Consequently, as recently as 2011, only 40% of US orthopaedic surgeons were accepting new patients with Medicaid. This “bottleneck” effect may only get worse as reimbursement plans shift towards “pay-for-performance” and value-based payment, prompting surgeons and hospitals to become increasingly concerned about optimizing patient selection.

In a 2012 JBJS study, my colleague Ryan Calfee and co-authors demonstrated that patients with Medicaid were traveling to our institution (Washington University/Barnes Jewish Hospital in St. Louis) not only for complex cases, but also for simple and moderate-complexity hand surgery issues. These patients were bypassing hand surgeons closer to home partly because the local hand surgeons did not accept Medicaid.

With those findings in mind, we decided to more closely examine Medicaid care delivery in our region. Ideally, the insurance mix of the area surrounding a hospital should match the payer mix of the hospital. Most of us who currently work or have trained in large academic centers know that this is often not the case. Anecdotally, there are hospitals in every region that “cherry pick” the best-insured patients and transfer out the financially less desirable cases to a nearby teaching hospital. In our paper, published in the August 21, 2019 issue of JBJS, the concept of “Medicaid share ratio” is intended to reflect whether the hospital payer mix matches the insurance mix of the community. A value of 1 indicates a perfect balance.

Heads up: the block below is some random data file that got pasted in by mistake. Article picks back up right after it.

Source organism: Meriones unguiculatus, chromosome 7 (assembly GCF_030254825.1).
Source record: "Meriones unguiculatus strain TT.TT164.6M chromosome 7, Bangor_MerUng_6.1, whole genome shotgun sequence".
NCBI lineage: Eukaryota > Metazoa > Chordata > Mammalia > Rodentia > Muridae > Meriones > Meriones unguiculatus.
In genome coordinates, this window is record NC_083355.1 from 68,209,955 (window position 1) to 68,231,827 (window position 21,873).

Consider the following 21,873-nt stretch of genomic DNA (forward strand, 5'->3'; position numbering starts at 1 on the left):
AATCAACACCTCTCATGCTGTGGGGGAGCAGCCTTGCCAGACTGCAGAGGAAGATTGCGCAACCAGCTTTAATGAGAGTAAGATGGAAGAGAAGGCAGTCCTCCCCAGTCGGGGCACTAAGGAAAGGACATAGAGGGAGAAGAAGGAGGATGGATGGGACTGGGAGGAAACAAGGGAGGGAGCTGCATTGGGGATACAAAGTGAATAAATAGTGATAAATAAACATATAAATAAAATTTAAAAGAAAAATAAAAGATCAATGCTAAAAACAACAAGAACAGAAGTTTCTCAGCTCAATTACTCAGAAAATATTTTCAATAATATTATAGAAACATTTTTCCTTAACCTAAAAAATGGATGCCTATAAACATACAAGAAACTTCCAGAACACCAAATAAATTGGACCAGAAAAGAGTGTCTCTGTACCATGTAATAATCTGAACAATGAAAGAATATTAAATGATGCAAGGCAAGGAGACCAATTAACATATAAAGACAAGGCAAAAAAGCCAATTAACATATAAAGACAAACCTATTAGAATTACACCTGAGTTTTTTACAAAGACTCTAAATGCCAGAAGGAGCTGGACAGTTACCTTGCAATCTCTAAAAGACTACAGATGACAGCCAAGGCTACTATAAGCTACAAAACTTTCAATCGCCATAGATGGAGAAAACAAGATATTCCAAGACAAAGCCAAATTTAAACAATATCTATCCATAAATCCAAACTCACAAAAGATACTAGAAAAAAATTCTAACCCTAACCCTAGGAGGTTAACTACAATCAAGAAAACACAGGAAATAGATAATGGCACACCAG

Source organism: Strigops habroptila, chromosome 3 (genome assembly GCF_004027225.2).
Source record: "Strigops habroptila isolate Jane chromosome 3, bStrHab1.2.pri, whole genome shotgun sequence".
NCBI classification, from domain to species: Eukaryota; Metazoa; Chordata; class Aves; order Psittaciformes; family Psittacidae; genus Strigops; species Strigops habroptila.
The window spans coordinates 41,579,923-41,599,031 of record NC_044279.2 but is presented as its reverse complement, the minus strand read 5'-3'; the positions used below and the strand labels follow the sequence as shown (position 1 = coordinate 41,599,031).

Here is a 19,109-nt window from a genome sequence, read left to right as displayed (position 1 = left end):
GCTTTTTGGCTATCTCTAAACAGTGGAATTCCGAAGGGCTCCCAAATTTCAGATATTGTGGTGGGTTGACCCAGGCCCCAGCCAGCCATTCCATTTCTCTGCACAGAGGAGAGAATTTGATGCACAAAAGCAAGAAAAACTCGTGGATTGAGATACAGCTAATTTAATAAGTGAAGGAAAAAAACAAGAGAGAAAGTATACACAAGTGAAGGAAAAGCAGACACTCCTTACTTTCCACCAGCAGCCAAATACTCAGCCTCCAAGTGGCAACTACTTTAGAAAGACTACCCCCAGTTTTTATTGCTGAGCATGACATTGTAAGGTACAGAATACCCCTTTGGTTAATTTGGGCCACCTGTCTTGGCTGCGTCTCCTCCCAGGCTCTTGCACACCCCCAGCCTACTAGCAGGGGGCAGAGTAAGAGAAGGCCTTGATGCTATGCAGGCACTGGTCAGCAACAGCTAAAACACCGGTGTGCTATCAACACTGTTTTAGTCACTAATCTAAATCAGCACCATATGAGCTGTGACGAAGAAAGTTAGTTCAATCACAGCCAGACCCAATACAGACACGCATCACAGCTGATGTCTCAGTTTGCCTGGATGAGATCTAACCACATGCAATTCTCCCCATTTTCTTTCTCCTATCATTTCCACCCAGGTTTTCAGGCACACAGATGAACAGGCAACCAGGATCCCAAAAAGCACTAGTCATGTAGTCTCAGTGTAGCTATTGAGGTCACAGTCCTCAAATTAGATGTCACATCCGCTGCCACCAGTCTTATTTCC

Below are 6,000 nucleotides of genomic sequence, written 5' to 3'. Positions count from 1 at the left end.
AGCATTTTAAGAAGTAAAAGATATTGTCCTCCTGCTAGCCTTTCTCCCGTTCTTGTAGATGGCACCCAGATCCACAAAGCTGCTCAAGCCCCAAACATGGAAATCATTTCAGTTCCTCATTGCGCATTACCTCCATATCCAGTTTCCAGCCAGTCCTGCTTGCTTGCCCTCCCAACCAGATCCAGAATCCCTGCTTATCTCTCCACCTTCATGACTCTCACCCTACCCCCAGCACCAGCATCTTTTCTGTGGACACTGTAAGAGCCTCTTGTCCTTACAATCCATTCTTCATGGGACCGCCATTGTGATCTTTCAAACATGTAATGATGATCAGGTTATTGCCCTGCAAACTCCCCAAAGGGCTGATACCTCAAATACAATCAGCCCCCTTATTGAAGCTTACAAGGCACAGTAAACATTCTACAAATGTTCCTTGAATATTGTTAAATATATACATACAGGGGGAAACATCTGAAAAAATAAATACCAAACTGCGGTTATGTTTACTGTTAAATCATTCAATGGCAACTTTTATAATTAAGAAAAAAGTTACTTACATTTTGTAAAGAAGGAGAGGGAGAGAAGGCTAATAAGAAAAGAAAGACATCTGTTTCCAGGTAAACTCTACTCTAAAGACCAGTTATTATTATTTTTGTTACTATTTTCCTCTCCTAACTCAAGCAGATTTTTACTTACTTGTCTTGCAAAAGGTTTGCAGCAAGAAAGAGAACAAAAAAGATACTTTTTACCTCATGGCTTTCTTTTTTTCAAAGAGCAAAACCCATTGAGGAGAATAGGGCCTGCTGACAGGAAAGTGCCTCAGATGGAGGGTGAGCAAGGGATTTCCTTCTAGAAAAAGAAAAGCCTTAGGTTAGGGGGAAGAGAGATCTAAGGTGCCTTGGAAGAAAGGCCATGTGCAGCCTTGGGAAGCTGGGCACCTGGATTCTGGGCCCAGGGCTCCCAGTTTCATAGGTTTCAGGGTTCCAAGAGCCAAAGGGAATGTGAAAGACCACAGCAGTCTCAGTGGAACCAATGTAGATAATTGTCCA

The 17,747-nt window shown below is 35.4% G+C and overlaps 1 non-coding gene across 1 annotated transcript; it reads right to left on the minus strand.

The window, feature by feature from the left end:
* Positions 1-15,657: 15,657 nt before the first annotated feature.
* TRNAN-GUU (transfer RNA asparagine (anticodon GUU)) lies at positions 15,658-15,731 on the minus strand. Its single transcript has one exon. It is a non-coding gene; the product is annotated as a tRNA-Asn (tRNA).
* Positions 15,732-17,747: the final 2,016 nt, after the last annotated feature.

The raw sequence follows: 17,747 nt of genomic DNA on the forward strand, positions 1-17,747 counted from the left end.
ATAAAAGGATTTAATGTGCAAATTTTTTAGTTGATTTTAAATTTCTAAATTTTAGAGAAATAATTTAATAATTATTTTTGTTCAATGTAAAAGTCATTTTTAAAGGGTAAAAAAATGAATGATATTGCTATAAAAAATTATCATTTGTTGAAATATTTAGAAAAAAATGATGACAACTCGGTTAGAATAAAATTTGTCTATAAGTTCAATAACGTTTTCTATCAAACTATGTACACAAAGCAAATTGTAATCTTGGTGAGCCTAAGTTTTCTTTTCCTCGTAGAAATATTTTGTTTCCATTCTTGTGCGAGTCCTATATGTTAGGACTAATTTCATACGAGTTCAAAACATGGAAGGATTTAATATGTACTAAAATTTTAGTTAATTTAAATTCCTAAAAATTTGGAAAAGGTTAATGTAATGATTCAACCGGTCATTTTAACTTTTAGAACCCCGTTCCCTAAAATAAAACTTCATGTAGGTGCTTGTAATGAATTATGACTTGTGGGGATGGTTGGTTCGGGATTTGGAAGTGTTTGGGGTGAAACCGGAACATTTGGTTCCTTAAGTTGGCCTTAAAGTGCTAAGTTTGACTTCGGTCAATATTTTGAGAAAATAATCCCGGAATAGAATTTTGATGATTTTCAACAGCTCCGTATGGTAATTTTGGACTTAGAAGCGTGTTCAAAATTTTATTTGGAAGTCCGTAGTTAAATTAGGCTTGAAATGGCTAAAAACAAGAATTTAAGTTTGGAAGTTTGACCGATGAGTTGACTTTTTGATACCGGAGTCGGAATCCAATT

We examined the Medicaid share ratios of the 22 hospitals in our region to see if the hospitals were “pulling their weight.” The Medicaid share ratios for elective orthopaedic care such as total joint arthroplasty ranged from 0.05 to 4.73, demonstrating massive imbalances on both ends of the spectrum. We also found very high variability in the delivery of elective orthopaedic care (coefficient of variation = 93, where values >60 are considered “very high”) and moderate variability in trauma care (coefficient of variation = 34).

Our findings were sobering, but not unexpected. The fact that some hospitals bear the brunt of care for the underinsured and uninsured is not new, and the federal government currently includes Disproportionate Share Hospital (DSH) payments to offset these losses. However, DSH payments are scheduled to decrease substantially in coming years as part of the original intent of the Affordable Care Act. If the continuing (and possibly worsening) burden of undercompensated care becomes financially suffocating to teaching and safety-net hospitals, they may seek to curb those losses in ways that could further limit access to underinsured patients and/or drive costs up for patients with other types of insurance.

At the surgeon level, we should address surgeon hesitation to accept Medicaid patients through engagement with specialty societies and policy reform. Our research team is currently working to learn more about what surgeons and patients think are potential solutions for these disparities in our region. As surgeons and researchers, we must work toward a more complete understanding of what drives these disparities in orthopaedic care. Otherwise, it will be impossible to figure out how to fix them.

Christopher Dy, MD, MPH is a hand and peripheral nerve surgeon, an assistant professor at Washington University Orthopaedics, and a member of the JBJS Social Media Advisory Board.